A Trip for Art Lovers to Plymouth, NH
A fall trip to Plymouth
Contemporary art and pottery at the Gallery at Red Gate Farm Antiques
Photo by stillman rogers
We stopped for dinner at Six Burner Bistro, where a cheery wood fire welcomed us. We began by splitting an appetizer of warm goat cheese and roasted garlic with roasted red peppers, black olives and toasted French bread. For entrées we ordered Portobello mushroom with grilled vegetables, wilted spinach and fresh mozzarella in balsamic reduction and pan-seared sea scallops served over spinach and fontina raviolis with pesto cream sauce. Chef Rob Kelley’s menu is based on products from local farms.
Our room, called “The Lodge,” at The Common Man Inn gave the illusion of an early-20th-century lakeside cabin interior — even to the point of entering through an old-fashioned screen door from the room’s vestibule. A king-sized peeled-log bed, a fireplace, even a corrugated tin ceiling and pine-board walls completed the illusion and all the mod-cons were discreetly hidden: large flat-screen TV behind a shuttered “window” and the whirlpool tub in a modern bathroom off the entryway. We enjoyed our buffet breakfast in the guest lounge area, then toured the hotel, which fills several connected buildings of an old wood factory (they made Hoodsie spoons, remember those?). Nearly 100 enlarged old photos on the walls tell the story of the mill (90 percent of which was retained in the renovations) and Plymouth, photos described by number in an album. Scattered among them are displays of old lumbering tools and other relics of the mill and local life.
Although the weather didn’t encourage venturing out, we drove into town, parking in front of Artistic Roots, a cooperative art gallery. Here we found colorful necklaces by Heather Baldwin that combined felted and glass beads, along with appealing designs in felt and recycled knits by Donna Castor. Several of the 30-plus artists work in wood: characterful animal carvings by the McAlister family, Shaker-style boxes by Barbara Beeler, furniture by Eric Johnson and beautiful wood-turnings by Richard Batchelder and Ken Mosedale. We did some serious Christmas shopping.
The Museum of the White Mountains
Photo by stillman rogers
On the next corner, we slid into a wooden booth at Lucky Dog Tavern & Grill. We’d heard about their in-house hickory smoked pork, so we ordered a pulled pork panini with cheddar and a warming bowl of delicious chili topped with cheese. The chef is not stingy with the jalapenos.
At the Museum of the White Mountains we were delighted by the current exhibit, Passing Through: The Allure of the White Mountains, there through mid-February 2014. The well-curated collection of art and artifacts explore early travels to the White Mountains through the eyes of artists, writers and tourists, though quotes, early engravings, stereograph cards, guidebooks, hotel broadsides and menus. But most impressive are the paintings by the White Mountain artists on loan from private collectors. All the great names are there: Benjamin Champney, Frank Shapleigh, Thomas Cole and several others, adding up to more than a dozen paintings from collections that are not commonly exhibited. Don’t miss it.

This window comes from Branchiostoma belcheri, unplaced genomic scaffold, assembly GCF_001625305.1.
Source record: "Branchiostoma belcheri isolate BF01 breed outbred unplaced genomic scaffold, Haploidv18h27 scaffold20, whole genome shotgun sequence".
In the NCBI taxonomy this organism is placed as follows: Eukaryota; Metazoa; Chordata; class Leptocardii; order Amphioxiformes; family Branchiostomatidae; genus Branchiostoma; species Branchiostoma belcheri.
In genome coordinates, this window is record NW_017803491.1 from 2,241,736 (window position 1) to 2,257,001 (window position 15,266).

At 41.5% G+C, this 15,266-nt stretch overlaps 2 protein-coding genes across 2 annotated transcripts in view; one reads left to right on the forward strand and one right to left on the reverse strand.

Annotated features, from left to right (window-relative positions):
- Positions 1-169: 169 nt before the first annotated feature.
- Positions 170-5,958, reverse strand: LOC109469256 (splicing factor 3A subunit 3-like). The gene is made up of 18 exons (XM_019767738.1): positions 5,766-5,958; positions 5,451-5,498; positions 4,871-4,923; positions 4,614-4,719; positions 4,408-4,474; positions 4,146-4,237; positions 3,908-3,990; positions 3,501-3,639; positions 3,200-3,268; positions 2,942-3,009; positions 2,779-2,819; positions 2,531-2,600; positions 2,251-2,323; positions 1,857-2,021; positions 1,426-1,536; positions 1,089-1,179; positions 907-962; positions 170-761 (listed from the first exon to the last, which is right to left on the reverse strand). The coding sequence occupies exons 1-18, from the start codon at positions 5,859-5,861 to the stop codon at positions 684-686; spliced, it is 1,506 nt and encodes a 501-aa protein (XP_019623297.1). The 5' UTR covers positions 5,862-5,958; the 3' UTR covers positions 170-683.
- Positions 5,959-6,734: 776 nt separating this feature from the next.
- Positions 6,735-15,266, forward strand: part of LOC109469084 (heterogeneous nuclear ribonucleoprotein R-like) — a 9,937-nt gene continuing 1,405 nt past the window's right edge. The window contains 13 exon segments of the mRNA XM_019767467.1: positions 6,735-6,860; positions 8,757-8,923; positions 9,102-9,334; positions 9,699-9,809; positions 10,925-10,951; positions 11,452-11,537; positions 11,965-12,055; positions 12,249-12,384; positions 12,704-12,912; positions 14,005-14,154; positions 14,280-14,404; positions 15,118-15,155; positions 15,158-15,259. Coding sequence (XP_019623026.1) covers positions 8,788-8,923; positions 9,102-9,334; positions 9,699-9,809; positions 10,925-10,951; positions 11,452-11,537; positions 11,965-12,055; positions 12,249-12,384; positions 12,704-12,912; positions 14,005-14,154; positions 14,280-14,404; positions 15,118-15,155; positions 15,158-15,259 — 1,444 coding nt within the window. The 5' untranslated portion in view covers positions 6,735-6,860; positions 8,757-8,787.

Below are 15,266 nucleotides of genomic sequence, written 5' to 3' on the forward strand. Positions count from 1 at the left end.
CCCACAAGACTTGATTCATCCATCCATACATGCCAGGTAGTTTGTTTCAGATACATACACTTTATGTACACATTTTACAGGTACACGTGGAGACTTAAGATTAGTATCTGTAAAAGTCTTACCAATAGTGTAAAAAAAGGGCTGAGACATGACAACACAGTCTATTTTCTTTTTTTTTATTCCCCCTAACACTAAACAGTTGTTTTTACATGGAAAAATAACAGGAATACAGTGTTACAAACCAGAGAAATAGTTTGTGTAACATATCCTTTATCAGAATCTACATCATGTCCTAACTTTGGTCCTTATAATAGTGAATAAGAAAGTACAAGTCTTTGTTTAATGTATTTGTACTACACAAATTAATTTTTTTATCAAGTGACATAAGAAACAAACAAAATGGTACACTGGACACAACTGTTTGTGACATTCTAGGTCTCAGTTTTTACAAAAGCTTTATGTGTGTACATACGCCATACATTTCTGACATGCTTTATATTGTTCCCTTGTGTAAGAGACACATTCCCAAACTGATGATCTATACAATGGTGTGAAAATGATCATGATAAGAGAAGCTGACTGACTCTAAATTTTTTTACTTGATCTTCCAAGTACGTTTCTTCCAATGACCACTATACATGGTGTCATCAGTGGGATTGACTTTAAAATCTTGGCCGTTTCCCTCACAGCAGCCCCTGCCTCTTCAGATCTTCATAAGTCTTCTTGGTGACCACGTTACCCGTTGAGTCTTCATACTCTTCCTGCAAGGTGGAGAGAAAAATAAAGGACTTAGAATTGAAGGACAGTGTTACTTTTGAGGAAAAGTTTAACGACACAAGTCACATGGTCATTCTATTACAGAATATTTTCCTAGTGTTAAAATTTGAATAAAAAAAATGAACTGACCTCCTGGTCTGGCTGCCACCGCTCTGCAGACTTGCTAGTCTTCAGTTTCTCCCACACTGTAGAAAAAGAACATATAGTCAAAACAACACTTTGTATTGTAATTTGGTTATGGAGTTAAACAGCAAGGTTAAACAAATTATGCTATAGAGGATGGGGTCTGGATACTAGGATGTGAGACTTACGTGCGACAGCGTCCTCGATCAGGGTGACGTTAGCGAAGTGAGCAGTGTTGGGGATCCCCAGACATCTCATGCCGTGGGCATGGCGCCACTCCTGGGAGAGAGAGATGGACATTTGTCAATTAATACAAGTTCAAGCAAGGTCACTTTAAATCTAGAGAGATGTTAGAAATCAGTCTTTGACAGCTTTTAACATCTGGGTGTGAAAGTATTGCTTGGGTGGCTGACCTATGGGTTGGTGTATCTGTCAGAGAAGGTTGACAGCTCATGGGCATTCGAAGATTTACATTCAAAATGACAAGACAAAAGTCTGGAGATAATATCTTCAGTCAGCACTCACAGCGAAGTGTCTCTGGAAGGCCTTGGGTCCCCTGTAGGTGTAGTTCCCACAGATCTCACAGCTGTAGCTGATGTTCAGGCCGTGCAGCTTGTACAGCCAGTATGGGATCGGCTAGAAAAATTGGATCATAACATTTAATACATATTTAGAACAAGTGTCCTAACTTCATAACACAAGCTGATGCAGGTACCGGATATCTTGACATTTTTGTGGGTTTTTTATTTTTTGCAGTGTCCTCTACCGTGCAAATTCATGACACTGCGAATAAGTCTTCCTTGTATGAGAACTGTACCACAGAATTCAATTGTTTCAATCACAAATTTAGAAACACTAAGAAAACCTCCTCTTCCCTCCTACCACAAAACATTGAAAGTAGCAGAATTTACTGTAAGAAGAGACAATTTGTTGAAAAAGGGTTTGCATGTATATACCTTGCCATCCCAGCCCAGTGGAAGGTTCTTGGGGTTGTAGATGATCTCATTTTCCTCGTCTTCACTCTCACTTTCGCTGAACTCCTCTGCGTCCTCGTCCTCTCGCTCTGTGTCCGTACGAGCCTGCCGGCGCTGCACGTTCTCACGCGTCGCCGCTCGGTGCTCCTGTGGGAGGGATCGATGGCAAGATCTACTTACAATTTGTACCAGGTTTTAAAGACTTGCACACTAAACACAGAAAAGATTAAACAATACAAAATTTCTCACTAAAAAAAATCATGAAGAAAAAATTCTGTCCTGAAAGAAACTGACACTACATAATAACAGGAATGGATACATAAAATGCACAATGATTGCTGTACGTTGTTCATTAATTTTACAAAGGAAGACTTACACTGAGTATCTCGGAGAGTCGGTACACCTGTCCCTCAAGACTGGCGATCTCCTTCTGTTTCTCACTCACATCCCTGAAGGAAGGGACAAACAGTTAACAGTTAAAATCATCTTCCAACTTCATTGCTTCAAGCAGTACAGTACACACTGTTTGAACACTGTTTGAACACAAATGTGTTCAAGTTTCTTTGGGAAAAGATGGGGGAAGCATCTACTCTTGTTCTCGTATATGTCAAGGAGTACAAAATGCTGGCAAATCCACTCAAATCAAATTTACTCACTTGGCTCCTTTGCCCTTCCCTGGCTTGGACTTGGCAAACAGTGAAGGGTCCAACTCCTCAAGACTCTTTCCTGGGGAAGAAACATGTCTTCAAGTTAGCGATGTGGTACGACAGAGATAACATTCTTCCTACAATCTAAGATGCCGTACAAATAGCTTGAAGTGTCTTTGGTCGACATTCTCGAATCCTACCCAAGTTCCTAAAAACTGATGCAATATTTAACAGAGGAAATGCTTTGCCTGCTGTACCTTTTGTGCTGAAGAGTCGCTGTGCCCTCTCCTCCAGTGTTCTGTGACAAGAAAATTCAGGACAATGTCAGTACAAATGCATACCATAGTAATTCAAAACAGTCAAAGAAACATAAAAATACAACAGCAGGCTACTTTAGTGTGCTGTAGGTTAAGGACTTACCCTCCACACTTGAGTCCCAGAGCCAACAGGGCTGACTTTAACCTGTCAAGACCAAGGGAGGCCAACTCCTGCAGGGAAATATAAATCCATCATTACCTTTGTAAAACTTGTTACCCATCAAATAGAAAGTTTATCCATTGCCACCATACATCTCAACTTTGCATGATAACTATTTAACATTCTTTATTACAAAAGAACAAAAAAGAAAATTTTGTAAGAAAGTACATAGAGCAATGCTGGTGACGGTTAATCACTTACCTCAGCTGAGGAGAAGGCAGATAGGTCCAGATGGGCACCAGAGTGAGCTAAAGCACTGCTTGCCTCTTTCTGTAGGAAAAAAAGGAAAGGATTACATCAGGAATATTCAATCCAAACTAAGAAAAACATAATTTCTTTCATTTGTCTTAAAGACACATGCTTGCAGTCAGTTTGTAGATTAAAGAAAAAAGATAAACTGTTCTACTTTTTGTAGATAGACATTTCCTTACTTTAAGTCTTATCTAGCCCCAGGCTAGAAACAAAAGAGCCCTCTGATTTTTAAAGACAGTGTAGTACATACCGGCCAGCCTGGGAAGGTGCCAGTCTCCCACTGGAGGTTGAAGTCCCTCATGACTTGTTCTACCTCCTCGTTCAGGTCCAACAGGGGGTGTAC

We continued up Highland Street to Red Gate Farm Antiques, a barn filled with furniture, vintage linens, china, glassware and kitchen utensils from past centuries. We learned that the shop and the adjacent garden center will hold a Christmas open house with greens, wreaths and holiday floral arrangements in antique containers, on Thanksgiving weekend.
On the way back, we stopped to read the historical marker on the Draper and Maynard Building, and noticed that it now houses the Karl Drerup Gallery, exhibiting art by Plymouth State University faculty and students. After seeing the current exhibit, we strayed to showcases in the hallway, a tiny museum showing the products of D&M, which manufactured sporting equipment — golf clubs, baseball bats, bowling pins and most famously, baseballs and gloves used by all the old-time greats, including Babe Ruth, who visited in 1916.
The Common Man Inn & Spa
Photo by stillman rogers
Dinner at Foster’s Boiler Room
The restaurant is literally in the old boiler room, with brick walls and cast iron furnace doors as décor. The specialty is beef, so we ordered one of the house favorites, Steak Oscar, and the evening’s special, tornedos of beef with Bearnaise sauce, paired with crabmeat raviolis. The beef was cooked just as requested and came with a fresh vegetable medley and red potatoes smashed with garlic.
A classic movie was playing at The Flying Monkey Movie House, a restored 1920s theater downtown, so we skipped dessert. After the show we returned to the lounge at Foster’s, where Barista Emma suggested the house specialty, a snowball of their own ice cream with candied hazelnuts and whipped cream over a bed of chocolate sauce. After that and an espresso martini, we were ready to retire to The Lodge.
After a late breakfast we headed for The Common Man Spa, and spent a morning being pampered in a serene atmosphere where time didn’t seem to matter at all.
After lunch of made-to-order Boar’s Head sandwiches at Biederman’s Deli, we headed down Route 3 into Ashland, where we stopped at The Company Store in the center of town. It’s hard to spend any time in Plymouth without hearing about their fudge, so we sampled a few before deciding on a pound of mixed flavors: dark chocolate caramel with sea salt, chocolate orange, peanut butter swirl and penuche. We finished with a bit more holiday gift shopping before heading home.